Fred Smith's house and modest tavern
just south of Phillips, Wisconsin.
Slide Inventory and Captions for
images of Wisconsin Concrete Park were taken on October 22, 1972.
It was a cool autumn week-end in October, 1972. Somehow
I had talked my then young, then husband Andrew into packing up the
boys, Garth nine months, Glenn two years old, borrowing Andrews
brother's Minolta camera, packing food and diaper bags in our old station
wagon and heading north to Phillips Wisconsin. I was in my junior year
at the Art Institute of Chicago majoring in painting.
My sculpture professor, James Zanzi, had, over the
two semesters I worked under him, spoken regularly and passionately
about the visionary sculptures of Fred Smith. Zanzi said that Smith,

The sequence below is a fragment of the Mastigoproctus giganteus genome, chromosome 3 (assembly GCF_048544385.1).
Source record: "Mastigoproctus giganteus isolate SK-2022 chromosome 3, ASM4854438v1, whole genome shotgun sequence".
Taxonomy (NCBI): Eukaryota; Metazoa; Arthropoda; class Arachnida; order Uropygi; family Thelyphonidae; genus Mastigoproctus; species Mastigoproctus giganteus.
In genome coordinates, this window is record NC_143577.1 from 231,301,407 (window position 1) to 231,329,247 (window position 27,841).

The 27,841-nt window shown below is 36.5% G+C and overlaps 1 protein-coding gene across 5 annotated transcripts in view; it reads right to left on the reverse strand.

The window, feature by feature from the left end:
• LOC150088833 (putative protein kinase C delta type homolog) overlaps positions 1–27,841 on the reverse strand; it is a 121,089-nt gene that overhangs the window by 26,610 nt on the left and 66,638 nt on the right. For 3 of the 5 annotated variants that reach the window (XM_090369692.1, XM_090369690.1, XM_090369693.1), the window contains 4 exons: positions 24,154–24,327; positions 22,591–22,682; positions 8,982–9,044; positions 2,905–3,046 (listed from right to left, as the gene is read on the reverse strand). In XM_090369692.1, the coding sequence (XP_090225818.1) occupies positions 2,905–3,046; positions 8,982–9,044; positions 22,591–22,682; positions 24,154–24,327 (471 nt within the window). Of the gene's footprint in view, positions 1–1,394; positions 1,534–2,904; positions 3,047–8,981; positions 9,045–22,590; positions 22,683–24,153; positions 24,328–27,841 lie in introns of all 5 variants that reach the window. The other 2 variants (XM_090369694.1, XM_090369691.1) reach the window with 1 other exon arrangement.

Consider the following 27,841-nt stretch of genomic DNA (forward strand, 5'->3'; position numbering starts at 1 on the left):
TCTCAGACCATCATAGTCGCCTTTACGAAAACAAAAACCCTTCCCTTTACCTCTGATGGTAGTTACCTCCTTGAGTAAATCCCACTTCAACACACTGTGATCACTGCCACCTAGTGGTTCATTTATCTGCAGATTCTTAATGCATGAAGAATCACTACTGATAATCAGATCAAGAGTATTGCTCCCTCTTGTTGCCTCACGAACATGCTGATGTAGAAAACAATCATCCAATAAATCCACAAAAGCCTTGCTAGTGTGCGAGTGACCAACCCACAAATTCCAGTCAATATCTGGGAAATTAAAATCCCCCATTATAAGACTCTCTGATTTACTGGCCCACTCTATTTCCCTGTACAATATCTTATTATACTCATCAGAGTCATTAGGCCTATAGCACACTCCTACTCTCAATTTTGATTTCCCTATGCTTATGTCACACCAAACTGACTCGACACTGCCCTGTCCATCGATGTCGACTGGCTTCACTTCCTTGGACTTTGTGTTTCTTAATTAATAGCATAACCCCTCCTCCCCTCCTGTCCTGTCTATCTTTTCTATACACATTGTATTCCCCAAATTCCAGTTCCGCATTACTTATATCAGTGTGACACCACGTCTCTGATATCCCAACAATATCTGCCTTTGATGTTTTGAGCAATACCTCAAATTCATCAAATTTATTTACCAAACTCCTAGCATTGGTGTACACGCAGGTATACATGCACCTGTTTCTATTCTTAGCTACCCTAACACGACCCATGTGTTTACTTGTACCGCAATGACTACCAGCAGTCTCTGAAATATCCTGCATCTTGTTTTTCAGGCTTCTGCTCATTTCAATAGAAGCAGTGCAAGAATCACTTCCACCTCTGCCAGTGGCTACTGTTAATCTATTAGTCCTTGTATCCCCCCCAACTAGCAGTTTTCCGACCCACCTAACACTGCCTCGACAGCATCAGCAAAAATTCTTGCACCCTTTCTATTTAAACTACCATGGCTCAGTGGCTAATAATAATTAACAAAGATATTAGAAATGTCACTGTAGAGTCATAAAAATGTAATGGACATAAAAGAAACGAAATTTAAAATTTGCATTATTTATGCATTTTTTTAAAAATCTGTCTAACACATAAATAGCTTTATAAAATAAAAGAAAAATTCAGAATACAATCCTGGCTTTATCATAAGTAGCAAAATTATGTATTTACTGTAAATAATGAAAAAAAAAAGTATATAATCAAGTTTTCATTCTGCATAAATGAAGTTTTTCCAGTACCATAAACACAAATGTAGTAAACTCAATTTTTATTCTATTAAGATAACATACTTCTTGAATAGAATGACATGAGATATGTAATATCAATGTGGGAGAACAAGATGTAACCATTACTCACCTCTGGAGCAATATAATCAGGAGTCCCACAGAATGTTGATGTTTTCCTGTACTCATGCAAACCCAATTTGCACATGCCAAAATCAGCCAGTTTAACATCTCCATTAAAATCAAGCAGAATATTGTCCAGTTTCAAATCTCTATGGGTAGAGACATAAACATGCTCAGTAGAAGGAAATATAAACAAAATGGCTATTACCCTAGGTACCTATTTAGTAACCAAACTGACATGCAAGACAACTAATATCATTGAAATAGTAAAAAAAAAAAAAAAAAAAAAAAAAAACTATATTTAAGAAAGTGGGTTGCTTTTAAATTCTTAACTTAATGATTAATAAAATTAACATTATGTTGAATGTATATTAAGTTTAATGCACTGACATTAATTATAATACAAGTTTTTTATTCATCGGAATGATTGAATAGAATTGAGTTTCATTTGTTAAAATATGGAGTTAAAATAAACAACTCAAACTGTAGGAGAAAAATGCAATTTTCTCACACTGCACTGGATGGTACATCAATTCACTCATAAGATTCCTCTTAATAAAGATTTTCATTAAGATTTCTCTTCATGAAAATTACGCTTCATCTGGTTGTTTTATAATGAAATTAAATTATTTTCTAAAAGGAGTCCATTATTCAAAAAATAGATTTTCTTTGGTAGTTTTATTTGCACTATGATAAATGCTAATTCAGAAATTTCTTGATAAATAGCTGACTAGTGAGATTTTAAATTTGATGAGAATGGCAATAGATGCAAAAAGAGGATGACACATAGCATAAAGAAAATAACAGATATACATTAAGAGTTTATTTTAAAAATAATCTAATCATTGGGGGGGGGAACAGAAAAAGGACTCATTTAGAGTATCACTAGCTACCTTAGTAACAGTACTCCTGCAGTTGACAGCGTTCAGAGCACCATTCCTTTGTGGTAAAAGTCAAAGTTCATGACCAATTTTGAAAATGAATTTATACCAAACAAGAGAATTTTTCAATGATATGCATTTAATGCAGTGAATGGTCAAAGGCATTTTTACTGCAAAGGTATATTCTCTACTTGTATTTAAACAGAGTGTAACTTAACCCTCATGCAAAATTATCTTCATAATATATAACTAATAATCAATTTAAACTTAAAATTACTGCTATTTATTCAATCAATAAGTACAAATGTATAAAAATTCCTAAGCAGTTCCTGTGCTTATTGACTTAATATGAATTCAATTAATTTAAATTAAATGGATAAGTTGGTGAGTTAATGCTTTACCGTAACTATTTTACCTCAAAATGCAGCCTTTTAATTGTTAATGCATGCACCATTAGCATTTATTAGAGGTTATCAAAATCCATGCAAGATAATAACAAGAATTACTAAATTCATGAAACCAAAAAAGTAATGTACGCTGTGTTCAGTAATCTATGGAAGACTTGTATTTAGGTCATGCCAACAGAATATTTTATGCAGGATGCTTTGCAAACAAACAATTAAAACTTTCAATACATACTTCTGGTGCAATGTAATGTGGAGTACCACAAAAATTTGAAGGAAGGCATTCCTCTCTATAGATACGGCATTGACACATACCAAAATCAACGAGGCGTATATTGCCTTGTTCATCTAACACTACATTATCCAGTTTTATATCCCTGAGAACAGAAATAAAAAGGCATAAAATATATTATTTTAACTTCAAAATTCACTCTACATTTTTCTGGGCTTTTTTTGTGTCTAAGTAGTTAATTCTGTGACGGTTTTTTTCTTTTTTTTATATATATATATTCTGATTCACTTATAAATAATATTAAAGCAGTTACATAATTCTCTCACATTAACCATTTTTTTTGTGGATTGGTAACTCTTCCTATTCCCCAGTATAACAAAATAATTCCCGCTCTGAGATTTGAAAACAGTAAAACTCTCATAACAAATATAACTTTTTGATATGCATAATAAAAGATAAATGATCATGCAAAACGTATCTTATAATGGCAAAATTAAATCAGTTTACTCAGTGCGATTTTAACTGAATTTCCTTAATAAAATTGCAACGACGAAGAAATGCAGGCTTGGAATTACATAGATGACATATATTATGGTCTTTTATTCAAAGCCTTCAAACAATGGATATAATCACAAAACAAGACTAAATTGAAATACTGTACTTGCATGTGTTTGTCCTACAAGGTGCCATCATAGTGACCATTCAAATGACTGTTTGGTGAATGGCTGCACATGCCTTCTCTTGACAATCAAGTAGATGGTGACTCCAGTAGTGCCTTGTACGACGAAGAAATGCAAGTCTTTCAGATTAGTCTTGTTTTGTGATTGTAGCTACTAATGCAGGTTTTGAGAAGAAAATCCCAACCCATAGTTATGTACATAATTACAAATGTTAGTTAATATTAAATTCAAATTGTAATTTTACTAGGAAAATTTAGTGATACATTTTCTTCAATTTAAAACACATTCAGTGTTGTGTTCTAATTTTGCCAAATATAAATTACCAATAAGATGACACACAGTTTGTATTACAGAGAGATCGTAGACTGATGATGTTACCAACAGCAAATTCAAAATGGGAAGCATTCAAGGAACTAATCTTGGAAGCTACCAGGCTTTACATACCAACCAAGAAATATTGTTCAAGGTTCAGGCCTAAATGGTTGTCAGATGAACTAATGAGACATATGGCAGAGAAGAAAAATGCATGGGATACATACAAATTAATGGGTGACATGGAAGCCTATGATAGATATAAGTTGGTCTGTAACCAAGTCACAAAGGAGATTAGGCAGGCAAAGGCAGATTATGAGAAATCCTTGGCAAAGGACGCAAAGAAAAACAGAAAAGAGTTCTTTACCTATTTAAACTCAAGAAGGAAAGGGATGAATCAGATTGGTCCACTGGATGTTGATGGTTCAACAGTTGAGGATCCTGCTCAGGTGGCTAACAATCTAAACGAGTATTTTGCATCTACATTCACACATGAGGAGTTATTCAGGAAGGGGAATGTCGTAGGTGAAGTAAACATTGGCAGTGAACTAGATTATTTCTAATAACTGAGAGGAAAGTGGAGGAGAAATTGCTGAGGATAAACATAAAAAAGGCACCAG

a retired lumberjack and self-taught artist, was deeply misunderstood
by the people of Phillips where he lived and made his sculptured environment
which he named the Wisconsin Concrete Park. When I learned about him,
Smith was eighty-seven years old and in a nursing home. Zanzi said that
we must actually see the work, document it and remember it, because
it was going to fall into ruin. Four years later, in a fierce summer
downburst, two-thirds of Smith's sculptures and much of the lush forest
setting for his sculptural tableaux were damaged destroyed.